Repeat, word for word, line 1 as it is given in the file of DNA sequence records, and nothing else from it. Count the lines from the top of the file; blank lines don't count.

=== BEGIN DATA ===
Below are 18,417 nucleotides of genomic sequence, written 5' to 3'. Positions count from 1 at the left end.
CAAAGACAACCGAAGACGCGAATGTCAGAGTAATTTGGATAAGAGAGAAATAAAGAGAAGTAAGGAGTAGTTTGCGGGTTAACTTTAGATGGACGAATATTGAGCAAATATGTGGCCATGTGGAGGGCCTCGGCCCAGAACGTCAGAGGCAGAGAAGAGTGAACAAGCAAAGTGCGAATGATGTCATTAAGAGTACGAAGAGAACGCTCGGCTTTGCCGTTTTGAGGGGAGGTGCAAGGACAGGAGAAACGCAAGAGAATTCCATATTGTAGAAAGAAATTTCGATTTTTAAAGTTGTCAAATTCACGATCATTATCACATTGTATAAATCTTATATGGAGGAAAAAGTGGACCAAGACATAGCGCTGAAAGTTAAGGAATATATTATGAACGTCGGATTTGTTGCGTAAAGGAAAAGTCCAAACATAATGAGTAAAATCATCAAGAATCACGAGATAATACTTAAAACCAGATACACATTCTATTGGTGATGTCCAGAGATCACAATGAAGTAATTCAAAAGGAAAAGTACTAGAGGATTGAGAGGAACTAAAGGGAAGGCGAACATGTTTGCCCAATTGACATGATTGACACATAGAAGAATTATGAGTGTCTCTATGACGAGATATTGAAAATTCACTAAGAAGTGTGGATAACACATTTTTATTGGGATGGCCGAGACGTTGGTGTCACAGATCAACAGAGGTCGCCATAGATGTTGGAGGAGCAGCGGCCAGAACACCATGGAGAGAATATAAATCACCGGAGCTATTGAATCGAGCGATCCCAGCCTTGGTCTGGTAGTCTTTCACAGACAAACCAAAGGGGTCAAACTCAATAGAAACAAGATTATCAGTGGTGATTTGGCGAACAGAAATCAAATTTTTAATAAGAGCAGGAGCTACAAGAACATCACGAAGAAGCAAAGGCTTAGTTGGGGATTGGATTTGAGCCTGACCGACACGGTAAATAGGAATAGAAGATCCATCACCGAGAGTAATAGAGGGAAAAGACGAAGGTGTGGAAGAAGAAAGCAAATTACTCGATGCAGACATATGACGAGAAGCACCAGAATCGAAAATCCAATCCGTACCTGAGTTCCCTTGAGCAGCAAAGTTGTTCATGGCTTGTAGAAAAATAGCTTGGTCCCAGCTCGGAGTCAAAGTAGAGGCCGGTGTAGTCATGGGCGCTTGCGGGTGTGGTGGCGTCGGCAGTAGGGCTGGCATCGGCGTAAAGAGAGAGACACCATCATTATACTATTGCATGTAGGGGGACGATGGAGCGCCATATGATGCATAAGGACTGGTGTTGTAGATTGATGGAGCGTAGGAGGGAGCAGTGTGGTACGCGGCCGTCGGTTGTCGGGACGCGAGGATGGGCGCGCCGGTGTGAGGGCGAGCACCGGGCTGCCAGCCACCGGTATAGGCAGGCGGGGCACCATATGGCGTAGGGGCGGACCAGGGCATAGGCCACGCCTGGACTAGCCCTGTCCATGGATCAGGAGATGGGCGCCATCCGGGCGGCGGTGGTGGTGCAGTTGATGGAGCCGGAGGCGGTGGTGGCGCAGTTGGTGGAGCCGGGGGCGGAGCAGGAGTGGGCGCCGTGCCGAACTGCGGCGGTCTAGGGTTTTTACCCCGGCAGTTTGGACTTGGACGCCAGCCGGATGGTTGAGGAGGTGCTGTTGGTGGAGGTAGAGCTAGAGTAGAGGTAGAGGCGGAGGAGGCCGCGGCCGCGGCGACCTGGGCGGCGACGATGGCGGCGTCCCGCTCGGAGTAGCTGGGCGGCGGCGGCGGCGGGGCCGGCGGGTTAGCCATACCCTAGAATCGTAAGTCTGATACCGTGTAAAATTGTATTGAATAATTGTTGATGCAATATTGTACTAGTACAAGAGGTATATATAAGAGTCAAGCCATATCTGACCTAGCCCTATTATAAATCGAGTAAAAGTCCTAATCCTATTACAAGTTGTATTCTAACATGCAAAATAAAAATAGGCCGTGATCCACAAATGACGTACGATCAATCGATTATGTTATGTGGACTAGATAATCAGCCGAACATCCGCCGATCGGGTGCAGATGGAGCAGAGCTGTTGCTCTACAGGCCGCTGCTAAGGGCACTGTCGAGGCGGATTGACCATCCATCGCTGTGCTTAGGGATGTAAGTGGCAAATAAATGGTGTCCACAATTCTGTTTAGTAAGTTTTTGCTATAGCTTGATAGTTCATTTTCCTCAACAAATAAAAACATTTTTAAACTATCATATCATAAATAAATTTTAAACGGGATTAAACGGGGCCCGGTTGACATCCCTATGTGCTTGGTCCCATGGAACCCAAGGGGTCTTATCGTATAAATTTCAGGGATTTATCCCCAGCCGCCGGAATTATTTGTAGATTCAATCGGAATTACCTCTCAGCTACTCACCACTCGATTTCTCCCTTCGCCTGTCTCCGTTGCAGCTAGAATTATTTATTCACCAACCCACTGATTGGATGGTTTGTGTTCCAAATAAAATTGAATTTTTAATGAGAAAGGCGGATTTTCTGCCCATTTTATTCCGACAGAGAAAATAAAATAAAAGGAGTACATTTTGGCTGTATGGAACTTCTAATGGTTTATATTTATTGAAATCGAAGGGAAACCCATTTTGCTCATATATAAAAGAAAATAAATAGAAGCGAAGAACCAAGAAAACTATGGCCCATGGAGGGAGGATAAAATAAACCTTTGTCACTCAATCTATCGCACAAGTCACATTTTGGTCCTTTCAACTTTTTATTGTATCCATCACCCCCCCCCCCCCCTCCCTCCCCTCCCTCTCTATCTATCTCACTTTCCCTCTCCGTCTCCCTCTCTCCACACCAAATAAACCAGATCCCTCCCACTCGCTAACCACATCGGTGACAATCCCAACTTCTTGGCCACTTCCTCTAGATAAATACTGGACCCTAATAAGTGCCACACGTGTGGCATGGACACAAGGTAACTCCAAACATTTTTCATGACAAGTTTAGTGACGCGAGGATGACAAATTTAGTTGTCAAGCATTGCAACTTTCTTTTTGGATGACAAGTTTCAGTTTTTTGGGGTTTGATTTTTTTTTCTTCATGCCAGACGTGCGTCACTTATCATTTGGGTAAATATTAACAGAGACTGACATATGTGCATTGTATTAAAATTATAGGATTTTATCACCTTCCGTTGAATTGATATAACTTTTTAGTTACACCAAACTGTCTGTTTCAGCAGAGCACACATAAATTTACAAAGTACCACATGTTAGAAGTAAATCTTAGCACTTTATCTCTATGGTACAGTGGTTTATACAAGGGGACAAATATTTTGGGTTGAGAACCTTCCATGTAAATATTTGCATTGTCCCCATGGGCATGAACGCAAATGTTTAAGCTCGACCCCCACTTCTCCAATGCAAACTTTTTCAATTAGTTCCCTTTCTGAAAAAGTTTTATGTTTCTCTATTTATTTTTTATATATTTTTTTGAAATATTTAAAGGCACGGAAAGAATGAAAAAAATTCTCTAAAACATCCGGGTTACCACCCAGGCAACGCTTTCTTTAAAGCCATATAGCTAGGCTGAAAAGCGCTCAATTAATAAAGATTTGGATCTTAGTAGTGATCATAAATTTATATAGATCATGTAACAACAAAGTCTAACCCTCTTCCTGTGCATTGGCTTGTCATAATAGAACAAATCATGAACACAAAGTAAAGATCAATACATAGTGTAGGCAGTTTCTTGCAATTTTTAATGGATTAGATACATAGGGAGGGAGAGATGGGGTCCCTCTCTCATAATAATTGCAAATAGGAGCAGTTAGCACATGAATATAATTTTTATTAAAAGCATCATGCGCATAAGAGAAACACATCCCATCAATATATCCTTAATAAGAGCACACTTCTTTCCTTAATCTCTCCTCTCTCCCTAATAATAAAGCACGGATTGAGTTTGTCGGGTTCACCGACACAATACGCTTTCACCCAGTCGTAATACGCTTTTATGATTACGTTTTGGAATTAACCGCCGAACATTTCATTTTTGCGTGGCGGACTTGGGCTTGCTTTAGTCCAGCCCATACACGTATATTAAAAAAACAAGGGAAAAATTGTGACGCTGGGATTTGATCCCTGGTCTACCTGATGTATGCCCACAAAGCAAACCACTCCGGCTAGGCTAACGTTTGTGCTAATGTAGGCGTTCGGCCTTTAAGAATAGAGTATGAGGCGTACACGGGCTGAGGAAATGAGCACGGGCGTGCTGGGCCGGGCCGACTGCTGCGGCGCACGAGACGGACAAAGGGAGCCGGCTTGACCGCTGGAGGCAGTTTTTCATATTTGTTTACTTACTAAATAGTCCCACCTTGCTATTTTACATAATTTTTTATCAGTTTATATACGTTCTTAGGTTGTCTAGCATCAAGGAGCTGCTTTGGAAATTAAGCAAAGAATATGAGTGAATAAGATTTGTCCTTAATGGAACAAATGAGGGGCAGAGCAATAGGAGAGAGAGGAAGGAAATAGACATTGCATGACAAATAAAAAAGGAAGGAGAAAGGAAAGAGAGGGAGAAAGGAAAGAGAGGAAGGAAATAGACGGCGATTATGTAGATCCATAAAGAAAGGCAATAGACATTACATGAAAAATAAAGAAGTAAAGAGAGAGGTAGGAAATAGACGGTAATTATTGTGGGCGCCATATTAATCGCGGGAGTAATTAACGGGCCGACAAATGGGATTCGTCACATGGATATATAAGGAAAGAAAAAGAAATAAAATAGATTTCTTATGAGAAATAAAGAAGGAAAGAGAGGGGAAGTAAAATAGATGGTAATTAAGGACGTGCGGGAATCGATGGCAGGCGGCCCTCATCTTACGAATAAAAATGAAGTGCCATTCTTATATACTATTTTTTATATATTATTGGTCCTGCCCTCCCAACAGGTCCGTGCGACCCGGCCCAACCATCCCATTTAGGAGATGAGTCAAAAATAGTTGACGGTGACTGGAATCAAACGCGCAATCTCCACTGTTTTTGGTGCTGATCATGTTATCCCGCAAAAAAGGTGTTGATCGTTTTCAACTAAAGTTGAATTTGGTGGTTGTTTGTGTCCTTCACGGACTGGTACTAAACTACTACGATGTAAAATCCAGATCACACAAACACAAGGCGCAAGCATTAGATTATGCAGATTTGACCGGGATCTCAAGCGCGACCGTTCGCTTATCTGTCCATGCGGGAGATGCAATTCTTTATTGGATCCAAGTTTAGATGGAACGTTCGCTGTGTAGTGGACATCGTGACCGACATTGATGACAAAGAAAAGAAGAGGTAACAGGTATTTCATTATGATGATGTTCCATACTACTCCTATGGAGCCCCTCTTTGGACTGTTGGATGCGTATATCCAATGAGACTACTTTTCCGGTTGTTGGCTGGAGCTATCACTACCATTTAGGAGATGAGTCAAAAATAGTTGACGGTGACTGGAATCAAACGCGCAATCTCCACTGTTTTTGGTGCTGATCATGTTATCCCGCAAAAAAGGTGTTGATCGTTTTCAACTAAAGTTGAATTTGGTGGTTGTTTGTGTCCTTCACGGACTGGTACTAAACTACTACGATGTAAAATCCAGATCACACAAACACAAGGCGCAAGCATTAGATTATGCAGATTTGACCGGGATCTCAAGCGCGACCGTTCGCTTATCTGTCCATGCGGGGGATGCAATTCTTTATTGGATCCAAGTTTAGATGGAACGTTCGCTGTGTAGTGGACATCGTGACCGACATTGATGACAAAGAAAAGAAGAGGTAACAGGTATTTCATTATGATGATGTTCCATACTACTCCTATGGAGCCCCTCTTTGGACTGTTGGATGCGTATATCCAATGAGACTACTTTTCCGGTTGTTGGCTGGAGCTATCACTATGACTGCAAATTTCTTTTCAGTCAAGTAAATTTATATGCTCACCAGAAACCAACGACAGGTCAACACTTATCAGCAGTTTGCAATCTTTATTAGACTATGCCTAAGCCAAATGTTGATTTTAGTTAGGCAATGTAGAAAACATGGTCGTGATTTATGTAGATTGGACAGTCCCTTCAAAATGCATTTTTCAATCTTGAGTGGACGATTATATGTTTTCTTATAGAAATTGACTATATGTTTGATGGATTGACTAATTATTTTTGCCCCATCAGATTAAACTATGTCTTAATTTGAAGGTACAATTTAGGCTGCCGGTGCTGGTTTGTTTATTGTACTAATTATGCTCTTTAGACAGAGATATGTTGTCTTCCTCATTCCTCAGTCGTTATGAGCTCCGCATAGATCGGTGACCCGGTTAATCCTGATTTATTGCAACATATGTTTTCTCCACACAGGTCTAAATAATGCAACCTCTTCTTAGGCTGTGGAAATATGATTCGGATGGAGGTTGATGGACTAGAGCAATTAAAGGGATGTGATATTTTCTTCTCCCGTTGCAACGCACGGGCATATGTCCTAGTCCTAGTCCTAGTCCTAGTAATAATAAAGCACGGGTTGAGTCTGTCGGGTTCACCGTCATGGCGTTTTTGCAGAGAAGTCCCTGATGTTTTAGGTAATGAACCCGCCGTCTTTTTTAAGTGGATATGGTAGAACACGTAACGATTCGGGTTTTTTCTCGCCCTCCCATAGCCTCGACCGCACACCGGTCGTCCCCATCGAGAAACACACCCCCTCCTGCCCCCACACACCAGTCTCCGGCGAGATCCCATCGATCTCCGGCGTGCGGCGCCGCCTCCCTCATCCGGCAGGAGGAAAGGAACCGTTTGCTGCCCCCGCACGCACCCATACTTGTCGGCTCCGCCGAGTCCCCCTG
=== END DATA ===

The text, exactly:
Below are 18,417 nucleotides of genomic sequence, written 5' to 3'. Positions count from 1 at the left end.